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Synthetic circuits integrating logic and memory in living cells

Nature Biotechnology volume 31, pages 448452 (2013) | Download Citation

Abstract

Logic and memory are essential functions of circuits that generate complex, state-dependent responses. Here we describe a strategy for efficiently assembling synthetic genetic circuits that use recombinases to implement Boolean logic functions with stable DNA-encoded memory of events. Application of this strategy allowed us to create all 16 two-input Boolean logic functions in living Escherichia coli cells without requiring cascades comprising multiple logic gates. We demonstrate long-term maintenance of memory for at least 90 cell generations and the ability to interrogate the states of these synthetic devices with fluorescent reporters and PCR. Using this approach we created two-bit digital-to-analog converters, which should be useful in biotechnology applications for encoding multiple stable gene expression outputs using transient inputs of inducers. We envision that this integrated logic and memory system will enable the implementation of complex cellular state machines, behaviors and pathways for therapeutic, diagnostic and basic science applications.

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Acknowledgements

The bxb1 gene was a generous gift from G.F. Hatfull (Department of Biological Sciences, University of Pittsburgh), and the riboregulator plasmids were donated by J.J. Collins (Biomedical Engineering, Boston University). The authors thank R. Danial and A.A. Cheng for careful comments on the manuscript. This work was supported by an Office of Naval Research Multidisciplinary University Research Initiative (MURI) grant and the Defense Advanced Research Projects Agency (DARPA).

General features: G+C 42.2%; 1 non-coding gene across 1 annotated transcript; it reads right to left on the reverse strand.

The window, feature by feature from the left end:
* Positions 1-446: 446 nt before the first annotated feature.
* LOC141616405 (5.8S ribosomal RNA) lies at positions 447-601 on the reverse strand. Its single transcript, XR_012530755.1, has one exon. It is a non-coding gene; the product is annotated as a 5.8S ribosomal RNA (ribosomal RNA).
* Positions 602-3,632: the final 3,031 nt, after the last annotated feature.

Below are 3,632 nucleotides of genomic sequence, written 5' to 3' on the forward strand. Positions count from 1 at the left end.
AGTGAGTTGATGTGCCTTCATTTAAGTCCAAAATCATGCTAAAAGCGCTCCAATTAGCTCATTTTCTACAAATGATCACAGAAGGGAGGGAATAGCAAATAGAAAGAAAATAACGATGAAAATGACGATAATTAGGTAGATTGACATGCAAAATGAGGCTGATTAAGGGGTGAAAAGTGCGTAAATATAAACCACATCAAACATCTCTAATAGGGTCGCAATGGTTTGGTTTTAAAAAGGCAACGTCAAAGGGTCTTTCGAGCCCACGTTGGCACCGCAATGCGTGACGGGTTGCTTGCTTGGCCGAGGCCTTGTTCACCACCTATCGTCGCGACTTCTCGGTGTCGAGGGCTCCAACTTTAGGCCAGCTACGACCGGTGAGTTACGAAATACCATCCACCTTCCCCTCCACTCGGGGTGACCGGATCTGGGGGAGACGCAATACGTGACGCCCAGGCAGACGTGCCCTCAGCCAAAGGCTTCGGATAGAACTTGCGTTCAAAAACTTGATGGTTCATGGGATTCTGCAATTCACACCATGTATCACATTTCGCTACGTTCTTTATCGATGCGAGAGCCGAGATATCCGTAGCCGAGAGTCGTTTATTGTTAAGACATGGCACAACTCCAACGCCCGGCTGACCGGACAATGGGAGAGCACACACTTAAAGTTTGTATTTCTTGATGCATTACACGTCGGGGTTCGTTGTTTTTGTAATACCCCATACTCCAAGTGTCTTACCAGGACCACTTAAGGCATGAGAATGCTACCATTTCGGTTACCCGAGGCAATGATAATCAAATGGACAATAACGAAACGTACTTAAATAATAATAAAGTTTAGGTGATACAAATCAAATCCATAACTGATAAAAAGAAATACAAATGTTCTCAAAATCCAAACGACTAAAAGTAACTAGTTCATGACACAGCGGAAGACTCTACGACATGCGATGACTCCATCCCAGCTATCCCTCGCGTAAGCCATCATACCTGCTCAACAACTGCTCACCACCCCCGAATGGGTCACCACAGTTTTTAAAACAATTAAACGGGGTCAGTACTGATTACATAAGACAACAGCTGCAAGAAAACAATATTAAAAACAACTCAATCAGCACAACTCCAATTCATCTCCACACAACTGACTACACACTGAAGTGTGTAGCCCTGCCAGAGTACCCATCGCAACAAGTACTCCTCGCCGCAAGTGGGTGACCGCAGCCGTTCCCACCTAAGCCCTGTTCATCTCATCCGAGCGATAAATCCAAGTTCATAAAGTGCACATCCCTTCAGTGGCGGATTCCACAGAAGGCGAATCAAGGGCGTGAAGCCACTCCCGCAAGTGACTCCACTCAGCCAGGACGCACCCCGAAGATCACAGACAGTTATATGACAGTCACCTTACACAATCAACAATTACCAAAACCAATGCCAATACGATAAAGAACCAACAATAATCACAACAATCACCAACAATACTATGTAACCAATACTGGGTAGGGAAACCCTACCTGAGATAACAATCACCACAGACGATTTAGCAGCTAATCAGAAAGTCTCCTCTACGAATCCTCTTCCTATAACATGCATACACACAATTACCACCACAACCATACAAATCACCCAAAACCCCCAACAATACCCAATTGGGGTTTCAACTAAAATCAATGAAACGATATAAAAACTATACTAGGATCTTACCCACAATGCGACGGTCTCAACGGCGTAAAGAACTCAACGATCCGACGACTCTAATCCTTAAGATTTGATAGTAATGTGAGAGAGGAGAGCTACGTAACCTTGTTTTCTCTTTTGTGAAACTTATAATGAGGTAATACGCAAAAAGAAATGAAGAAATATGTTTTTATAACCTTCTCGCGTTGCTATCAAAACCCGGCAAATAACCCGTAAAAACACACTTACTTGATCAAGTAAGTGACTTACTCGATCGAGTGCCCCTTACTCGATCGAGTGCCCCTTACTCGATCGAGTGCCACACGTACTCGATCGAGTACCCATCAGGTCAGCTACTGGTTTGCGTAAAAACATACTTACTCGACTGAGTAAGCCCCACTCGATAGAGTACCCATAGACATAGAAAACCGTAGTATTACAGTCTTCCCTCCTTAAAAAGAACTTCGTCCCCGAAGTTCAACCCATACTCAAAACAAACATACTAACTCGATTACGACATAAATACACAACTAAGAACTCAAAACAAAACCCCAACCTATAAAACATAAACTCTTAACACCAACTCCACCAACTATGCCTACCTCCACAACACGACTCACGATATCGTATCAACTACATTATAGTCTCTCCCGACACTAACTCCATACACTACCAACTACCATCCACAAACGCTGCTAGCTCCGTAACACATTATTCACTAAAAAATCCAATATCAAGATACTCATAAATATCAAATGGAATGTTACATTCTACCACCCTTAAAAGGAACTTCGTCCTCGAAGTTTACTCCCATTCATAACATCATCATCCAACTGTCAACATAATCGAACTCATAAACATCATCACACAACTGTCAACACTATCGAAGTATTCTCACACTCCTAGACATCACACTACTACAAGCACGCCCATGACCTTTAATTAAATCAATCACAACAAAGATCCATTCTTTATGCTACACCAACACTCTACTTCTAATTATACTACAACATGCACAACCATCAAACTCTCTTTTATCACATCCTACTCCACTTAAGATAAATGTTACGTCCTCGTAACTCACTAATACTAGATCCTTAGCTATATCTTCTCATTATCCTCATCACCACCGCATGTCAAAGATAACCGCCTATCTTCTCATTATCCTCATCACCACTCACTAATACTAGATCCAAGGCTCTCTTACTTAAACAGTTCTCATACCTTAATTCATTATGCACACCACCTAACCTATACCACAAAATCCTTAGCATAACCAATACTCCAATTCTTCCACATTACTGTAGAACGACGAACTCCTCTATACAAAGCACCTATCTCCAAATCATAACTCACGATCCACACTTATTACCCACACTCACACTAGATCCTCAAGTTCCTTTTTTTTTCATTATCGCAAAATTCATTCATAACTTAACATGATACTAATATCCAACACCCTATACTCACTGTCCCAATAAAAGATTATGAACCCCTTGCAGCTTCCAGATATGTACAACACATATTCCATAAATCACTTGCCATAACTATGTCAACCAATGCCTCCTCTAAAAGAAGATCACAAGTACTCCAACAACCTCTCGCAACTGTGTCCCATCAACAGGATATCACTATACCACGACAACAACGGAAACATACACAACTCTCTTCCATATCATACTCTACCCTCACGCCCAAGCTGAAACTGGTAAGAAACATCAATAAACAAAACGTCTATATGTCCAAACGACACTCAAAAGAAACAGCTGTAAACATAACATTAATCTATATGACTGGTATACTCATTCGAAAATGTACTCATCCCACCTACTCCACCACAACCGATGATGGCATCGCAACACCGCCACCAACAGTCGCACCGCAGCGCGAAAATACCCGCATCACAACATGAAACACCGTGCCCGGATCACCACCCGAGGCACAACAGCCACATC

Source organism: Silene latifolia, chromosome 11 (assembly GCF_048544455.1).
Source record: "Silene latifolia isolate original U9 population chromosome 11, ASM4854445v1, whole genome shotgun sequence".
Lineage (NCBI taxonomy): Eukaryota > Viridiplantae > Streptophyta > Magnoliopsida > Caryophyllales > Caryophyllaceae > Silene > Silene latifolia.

Author information

Affiliations

  1. Department of Electrical Engineering and Computer Science, Massachusetts Institute of Technology, Cambridge, Massachusetts, USA.

    • Piro Siuti
    •  & Timothy K Lu
  2. Department of Biological Engineering, Massachusetts Institute of Technology, Cambridge, Massachusetts, USA.

    • Piro Siuti
    •  & Timothy K Lu
  3. Department of Chemical Engineering, Massachusetts Institute of Technology, Cambridge, Massachusetts, USA.

    • John Yazbek

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Contributions

T.K.L. conceived of this study. P.S. and J.Y. implemented, constructed and performed all experiments. All authors analyzed the data, discussed results and wrote the manuscript.

Competing interests

P.S., J.Y. and T.K.L. have filed a provisional application with the US Patent and Trademark Office on this work.

Corresponding author

Correspondence to Timothy K Lu.

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DOI

https://doi.org/10.1038/nbt.2510

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